3:00 pm - 4:00 pm
Abstract: Humans naturally use their hands to interact and communicate with their surroundings. Reconstructing these complex and dexterous hand interactions enables sign-language recognition and translation, better assistive robots, and more immersive human-computer interaction (e.g. for AR and VR). To make hand reconstruction usable for the aforementioned applications and to a wide set of users, the methods need to work accurately and robustly in real time and with a lightweight and affordable hardware setup. In this talk, I will discuss some of our recent projects that pushed the state of the art towards lightweight real-time hand reconstruction: hand tracking in presence of strong occlusions and clutter, hand tracking from a single RGB camera, and simultaneous pose and shape reconstruction of two interacting hands.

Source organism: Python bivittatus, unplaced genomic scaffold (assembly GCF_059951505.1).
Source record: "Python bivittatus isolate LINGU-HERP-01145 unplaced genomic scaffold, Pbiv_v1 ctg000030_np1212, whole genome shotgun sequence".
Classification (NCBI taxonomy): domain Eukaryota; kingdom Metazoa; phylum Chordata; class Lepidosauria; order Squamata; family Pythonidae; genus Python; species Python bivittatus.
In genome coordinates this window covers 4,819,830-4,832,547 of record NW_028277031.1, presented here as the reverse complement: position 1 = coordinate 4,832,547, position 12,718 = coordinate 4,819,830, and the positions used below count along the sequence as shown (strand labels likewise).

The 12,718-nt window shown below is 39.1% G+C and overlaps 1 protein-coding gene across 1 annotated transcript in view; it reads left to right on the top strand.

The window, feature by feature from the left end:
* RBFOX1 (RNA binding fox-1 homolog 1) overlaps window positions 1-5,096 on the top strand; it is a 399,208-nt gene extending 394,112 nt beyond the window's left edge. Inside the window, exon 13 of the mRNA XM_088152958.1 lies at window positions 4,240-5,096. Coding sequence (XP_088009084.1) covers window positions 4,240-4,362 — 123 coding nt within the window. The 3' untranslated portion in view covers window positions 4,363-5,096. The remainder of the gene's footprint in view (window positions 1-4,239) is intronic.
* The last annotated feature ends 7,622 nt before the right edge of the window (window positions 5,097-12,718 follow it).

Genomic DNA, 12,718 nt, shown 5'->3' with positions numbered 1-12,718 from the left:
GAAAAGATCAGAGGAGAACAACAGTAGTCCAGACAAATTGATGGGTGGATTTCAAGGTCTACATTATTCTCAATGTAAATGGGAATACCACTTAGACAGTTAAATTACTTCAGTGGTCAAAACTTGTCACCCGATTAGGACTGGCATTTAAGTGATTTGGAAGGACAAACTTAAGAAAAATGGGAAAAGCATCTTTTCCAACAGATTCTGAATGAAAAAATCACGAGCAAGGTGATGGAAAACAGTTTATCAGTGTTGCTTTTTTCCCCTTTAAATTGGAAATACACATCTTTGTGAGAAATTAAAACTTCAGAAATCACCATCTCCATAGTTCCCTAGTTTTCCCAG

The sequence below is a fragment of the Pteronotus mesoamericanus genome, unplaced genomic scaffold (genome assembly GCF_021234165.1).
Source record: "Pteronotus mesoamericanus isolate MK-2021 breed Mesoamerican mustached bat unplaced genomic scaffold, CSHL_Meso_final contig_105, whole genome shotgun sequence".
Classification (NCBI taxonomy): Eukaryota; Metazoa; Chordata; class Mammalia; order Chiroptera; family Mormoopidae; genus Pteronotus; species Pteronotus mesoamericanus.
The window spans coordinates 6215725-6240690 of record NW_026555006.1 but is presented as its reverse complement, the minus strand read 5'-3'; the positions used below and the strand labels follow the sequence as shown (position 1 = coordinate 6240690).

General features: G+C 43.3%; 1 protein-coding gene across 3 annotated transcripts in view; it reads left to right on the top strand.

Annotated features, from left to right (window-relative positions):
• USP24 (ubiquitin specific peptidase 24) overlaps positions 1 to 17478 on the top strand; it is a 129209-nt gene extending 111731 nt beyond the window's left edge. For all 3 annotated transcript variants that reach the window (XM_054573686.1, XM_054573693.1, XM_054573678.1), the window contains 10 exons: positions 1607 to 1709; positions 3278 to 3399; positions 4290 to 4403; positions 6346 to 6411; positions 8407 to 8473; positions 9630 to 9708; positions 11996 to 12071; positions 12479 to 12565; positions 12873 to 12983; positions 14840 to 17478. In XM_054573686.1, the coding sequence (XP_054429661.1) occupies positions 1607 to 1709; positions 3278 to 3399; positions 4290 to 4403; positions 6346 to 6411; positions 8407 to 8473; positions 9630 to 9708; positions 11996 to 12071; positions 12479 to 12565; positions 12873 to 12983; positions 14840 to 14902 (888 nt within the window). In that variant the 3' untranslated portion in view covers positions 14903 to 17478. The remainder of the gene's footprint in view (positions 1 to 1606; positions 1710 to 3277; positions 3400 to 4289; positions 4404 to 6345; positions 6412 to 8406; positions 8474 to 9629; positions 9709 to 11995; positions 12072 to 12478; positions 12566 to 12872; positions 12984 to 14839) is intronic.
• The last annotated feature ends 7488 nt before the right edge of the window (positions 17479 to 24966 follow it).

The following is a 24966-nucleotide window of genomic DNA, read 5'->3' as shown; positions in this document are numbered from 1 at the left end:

Bio: FranziskaMueller is a 4th year PhD student in the Graphics, Vision and Video Group headed by Prof. Christian Theobalt at the Max Planck Institute for Informatics in Saarbrücken, Germany. During her PhD she has also worked at Stanford University with Prof. Leonidas Guibas and at Facebook Reality Labs Pittsburgh with Yaser Sheikh. Prior to her doctoral studies, she obtained a M.Sc. (2016) and B.Sc. (2015) in Computer Science from Saarland University in Germany. Her research focuses on reconstruction and tracking of hands in challenging scenes, in real time, and from a lightweight hardware setup. She is interested in model- and optimization-based techniques as well as machine learning for computer vision.